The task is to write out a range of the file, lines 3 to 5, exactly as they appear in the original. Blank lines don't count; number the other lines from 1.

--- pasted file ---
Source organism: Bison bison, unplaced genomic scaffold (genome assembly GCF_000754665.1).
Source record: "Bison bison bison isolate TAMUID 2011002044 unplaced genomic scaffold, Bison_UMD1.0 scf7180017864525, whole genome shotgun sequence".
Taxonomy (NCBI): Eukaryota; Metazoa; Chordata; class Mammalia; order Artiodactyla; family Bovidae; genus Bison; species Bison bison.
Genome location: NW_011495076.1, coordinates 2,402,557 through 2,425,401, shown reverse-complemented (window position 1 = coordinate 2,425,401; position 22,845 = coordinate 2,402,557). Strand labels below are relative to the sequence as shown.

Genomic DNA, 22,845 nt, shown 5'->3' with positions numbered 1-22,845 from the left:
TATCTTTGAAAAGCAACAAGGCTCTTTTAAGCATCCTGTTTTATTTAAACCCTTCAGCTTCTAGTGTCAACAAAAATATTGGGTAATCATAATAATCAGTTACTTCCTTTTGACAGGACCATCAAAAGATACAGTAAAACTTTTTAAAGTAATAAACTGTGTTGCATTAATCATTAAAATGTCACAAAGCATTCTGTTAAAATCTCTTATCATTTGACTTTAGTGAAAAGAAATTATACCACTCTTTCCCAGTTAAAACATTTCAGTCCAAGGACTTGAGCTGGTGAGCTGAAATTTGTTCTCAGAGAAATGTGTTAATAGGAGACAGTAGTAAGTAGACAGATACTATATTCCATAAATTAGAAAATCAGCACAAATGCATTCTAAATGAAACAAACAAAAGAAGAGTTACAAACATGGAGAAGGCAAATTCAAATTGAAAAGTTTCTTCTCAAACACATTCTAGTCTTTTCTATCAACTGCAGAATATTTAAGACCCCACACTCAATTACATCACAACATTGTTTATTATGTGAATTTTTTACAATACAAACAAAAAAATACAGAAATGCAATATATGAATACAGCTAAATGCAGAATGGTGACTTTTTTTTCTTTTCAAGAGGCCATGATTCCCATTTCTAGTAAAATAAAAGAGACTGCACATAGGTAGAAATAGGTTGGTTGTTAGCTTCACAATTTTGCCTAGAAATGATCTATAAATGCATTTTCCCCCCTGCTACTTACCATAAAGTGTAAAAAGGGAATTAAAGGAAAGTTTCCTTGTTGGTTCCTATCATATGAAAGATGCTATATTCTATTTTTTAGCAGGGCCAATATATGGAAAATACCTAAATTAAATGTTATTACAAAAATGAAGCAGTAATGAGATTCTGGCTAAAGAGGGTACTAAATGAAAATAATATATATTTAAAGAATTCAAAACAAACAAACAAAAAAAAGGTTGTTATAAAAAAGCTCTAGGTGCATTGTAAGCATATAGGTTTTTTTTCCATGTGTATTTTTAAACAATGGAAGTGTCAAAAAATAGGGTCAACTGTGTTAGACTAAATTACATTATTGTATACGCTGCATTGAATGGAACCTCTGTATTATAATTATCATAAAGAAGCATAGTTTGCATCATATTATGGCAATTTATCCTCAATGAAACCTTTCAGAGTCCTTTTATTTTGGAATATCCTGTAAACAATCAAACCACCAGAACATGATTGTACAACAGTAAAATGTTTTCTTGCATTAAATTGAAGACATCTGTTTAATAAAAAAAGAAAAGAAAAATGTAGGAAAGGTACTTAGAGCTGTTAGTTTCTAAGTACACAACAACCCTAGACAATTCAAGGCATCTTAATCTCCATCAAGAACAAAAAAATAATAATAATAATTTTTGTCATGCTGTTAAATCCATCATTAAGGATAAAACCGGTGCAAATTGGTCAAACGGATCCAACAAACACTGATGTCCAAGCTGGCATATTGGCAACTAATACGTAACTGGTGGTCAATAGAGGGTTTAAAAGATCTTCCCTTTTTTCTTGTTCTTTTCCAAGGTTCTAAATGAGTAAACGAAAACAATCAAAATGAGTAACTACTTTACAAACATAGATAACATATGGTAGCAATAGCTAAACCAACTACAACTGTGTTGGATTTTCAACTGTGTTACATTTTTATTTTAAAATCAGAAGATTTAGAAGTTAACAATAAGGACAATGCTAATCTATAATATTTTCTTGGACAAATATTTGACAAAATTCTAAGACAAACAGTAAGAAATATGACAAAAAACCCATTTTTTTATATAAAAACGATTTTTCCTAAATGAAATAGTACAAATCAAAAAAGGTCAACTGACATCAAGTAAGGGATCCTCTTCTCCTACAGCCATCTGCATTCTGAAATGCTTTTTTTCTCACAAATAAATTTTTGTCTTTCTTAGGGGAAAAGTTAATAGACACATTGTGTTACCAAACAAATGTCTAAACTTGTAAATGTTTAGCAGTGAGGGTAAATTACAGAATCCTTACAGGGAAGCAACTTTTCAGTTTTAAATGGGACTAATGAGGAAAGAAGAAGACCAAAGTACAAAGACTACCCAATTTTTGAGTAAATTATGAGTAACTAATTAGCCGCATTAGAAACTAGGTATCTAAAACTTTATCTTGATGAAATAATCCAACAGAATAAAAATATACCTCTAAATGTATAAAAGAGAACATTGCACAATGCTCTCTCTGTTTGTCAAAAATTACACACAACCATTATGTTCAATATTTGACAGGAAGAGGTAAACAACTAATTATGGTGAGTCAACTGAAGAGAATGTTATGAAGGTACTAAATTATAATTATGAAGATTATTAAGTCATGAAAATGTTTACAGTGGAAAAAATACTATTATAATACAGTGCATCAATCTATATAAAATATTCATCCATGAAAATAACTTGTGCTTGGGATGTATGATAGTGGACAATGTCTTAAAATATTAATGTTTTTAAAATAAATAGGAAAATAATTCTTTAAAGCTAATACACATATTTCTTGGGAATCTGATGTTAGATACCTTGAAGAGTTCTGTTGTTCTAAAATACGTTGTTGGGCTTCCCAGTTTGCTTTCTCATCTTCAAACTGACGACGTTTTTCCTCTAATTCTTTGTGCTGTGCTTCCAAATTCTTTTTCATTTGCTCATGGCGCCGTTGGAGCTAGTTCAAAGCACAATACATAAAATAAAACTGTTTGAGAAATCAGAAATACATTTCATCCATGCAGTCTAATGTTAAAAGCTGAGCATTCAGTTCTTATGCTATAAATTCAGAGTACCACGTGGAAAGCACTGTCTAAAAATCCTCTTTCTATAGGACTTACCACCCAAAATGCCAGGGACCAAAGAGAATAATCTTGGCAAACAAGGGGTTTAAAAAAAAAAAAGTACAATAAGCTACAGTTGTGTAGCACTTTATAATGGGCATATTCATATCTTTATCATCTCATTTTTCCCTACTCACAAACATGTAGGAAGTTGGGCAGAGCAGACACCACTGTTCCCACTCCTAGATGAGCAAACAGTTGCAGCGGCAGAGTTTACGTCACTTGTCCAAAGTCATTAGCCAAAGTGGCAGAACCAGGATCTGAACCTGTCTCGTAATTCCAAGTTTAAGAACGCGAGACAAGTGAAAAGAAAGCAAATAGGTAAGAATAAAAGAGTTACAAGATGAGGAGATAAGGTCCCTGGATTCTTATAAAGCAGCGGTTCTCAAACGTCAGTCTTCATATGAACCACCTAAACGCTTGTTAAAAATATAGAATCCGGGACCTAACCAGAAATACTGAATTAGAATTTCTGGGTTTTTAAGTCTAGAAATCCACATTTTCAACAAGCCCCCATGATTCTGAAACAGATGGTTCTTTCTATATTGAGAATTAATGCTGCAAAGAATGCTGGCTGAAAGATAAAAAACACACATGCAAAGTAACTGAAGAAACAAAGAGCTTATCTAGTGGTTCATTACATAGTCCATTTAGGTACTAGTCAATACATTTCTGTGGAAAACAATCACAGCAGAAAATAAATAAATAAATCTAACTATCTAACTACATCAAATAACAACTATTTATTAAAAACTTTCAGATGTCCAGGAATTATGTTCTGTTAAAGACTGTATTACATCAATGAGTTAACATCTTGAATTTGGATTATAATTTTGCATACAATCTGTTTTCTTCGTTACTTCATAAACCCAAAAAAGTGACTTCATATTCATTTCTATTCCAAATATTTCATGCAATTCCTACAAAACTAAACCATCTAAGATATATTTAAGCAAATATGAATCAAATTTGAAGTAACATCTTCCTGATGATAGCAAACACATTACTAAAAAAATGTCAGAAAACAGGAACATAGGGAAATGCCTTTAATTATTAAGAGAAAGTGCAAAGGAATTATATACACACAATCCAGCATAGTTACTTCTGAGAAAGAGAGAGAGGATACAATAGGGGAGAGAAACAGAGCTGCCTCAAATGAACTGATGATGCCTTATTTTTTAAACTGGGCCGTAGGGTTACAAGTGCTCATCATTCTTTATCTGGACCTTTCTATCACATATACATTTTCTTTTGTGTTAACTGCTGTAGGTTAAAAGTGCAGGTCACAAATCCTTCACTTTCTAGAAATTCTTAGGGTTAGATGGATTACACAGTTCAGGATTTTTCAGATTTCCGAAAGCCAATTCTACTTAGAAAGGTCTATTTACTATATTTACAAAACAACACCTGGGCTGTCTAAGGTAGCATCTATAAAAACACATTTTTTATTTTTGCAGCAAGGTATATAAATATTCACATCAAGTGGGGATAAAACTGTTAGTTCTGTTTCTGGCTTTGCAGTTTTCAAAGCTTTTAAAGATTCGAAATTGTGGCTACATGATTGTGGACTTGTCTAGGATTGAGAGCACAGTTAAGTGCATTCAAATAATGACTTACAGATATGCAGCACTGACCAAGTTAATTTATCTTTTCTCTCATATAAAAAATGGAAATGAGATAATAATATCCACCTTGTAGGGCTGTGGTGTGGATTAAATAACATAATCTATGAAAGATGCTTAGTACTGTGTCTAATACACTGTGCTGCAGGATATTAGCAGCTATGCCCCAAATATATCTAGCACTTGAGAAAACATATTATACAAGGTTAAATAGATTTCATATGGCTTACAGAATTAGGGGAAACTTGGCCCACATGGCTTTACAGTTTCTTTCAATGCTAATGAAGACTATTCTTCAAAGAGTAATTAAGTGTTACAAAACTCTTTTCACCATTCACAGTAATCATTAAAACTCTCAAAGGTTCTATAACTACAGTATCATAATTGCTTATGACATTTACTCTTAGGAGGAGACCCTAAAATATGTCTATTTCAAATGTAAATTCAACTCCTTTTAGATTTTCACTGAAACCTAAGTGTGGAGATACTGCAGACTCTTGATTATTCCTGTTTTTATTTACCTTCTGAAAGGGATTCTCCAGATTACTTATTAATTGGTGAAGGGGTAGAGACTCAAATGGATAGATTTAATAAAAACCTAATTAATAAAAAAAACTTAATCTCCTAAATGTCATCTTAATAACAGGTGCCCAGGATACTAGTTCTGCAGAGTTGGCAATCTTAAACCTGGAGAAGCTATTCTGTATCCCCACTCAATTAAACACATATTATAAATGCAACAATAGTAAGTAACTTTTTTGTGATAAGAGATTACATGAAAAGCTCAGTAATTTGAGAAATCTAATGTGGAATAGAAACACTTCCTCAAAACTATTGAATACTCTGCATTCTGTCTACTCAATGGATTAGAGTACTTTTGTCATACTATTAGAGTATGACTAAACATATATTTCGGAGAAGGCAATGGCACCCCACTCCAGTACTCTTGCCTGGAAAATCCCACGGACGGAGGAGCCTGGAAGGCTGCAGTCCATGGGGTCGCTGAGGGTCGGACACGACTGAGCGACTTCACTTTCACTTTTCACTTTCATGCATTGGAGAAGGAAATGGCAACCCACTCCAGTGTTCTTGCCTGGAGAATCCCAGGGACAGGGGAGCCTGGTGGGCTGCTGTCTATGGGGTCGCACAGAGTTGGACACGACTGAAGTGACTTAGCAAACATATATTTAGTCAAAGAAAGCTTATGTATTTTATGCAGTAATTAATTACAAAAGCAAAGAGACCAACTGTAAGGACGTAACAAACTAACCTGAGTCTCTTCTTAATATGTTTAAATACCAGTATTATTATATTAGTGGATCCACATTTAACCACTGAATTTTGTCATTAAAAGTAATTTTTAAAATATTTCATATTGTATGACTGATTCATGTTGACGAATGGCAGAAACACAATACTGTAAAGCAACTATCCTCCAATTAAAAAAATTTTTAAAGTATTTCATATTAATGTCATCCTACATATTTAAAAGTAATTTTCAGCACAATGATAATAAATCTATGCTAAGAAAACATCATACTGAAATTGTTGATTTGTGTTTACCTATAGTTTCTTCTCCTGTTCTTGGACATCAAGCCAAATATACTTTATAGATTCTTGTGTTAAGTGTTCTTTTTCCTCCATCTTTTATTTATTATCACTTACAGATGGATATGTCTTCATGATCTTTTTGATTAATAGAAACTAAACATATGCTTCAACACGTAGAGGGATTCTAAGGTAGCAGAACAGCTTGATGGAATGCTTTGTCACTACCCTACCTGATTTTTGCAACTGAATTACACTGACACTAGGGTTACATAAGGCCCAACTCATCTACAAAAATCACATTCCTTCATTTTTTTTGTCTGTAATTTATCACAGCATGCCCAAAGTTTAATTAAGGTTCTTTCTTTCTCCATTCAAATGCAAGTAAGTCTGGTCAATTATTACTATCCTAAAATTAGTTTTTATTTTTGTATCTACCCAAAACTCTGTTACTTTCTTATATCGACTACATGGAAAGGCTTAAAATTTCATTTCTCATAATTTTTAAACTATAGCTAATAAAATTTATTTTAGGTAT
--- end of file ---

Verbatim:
Taxonomy (NCBI): Eukaryota; Metazoa; Chordata; class Mammalia; order Artiodactyla; family Bovidae; genus Bison; species Bison bison.
Genome location: NW_011495076.1, coordinates 2,402,557 through 2,425,401, shown reverse-complemented (window position 1 = coordinate 2,425,401; position 22,845 = coordinate 2,402,557). Strand labels below are relative to the sequence as shown.

Genomic DNA, 22,845 nt, shown 5'->3' with positions numbered 1-22,845 from the left: